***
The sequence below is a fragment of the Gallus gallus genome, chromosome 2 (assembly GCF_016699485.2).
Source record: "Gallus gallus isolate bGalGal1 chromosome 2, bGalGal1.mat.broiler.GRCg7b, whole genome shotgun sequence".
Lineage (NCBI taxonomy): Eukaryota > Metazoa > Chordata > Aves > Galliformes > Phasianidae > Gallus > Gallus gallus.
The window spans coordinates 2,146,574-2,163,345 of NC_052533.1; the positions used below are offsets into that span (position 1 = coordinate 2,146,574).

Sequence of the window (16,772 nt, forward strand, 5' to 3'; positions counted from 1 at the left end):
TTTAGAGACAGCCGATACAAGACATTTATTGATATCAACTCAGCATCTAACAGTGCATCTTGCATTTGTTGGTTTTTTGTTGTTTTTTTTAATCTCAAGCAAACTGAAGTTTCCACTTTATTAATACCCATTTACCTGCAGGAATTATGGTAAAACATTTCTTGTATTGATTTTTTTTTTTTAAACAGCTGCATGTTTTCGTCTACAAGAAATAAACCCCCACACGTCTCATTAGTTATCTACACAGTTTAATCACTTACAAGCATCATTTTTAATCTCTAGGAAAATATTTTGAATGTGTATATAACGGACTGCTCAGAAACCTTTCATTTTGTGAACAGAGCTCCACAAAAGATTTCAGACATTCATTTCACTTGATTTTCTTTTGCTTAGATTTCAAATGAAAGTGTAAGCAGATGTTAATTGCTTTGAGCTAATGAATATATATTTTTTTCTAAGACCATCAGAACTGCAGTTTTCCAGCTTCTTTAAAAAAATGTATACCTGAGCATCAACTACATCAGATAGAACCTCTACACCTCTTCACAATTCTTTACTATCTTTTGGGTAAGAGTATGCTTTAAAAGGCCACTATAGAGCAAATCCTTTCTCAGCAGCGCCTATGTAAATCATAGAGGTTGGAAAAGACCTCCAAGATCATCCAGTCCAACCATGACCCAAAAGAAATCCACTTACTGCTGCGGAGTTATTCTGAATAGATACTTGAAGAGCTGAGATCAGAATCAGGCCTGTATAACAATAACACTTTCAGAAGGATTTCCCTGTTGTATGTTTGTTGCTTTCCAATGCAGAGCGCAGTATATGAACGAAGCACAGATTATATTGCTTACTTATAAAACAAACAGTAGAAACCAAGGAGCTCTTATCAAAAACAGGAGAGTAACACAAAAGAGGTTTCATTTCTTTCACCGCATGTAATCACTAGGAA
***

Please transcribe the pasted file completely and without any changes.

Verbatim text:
The sequence below is a fragment of the Gallus gallus genome, chromosome 2 (assembly GCF_016699485.2).
Source record: "Gallus gallus isolate bGalGal1 chromosome 2, bGalGal1.mat.broiler.GRCg7b, whole genome shotgun sequence".
Lineage (NCBI taxonomy): Eukaryota > Metazoa > Chordata > Aves > Galliformes > Phasianidae > Gallus > Gallus gallus.
The window spans coordinates 2,146,574-2,163,345 of NC_052533.1; the positions used below are offsets into that span (position 1 = coordinate 2,146,574).

Sequence of the window (16,772 nt, forward strand, 5' to 3'; positions counted from 1 at the left end):
TTTAGAGACAGCCGATACAAGACATTTATTGATATCAACTCAGCATCTAACAGTGCATCTTGCATTTGTTGGTTTTTTGTTGTTTTTTTTAATCTCAAGCAAACTGAAGTTTCCACTTTATTAATACCCATTTACCTGCAGGAATTATGGTAAAACATTTCTTGTATTGATTTTTTTTTTTTAAACAGCTGCATGTTTTCGTCTACAAGAAATAAACCCCCACACGTCTCATTAGTTATCTACACAGTTTAATCACTTACAAGCATCATTTTTAATCTCTAGGAAAATATTTTGAATGTGTATATAACGGACTGCTCAGAAACCTTTCATTTTGTGAACAGAGCTCCACAAAAGATTTCAGACATTCATTTCACTTGATTTTCTTTTGCTTAGATTTCAAATGAAAGTGTAAGCAGATGTTAATTGCTTTGAGCTAATGAATATATATTTTTTTCTAAGACCATCAGAACTGCAGTTTTCCAGCTTCTTTAAAAAAATGTATACCTGAGCATCAACTACATCAGATAGAACCTCTACACCTCTTCACAATTCTTTACTATCTTTTGGGTAAGAGTATGCTTTAAAAGGCCACTATAGAGCAAATCCTTTCTCAGCAGCGCCTATGTAAATCATAGAGGTTGGAAAAGACCTCCAAGATCATCCAGTCCAACCATGACCCAAAAGAAATCCACTTACTGCTGCGGAGTTATTCTGAATAGATACTTGAAGAGCTGAGATCAGAATCAGGCCTGTATAACAATAACACTTTCAGAAGGATTTCCCTGTTGTATGTTTGTTGCTTTCCAATGCAGAGCGCAGTATATGAACGAAGCACAGATTATATTGCTTACTTATAAAACAAACAGTAGAAACCAAGGAGCTCTTATCAAAAACAGGAGAGTAACACAAAAGAGGTTTCATTTCTTTCACCGCATGTAATCACTAGGAA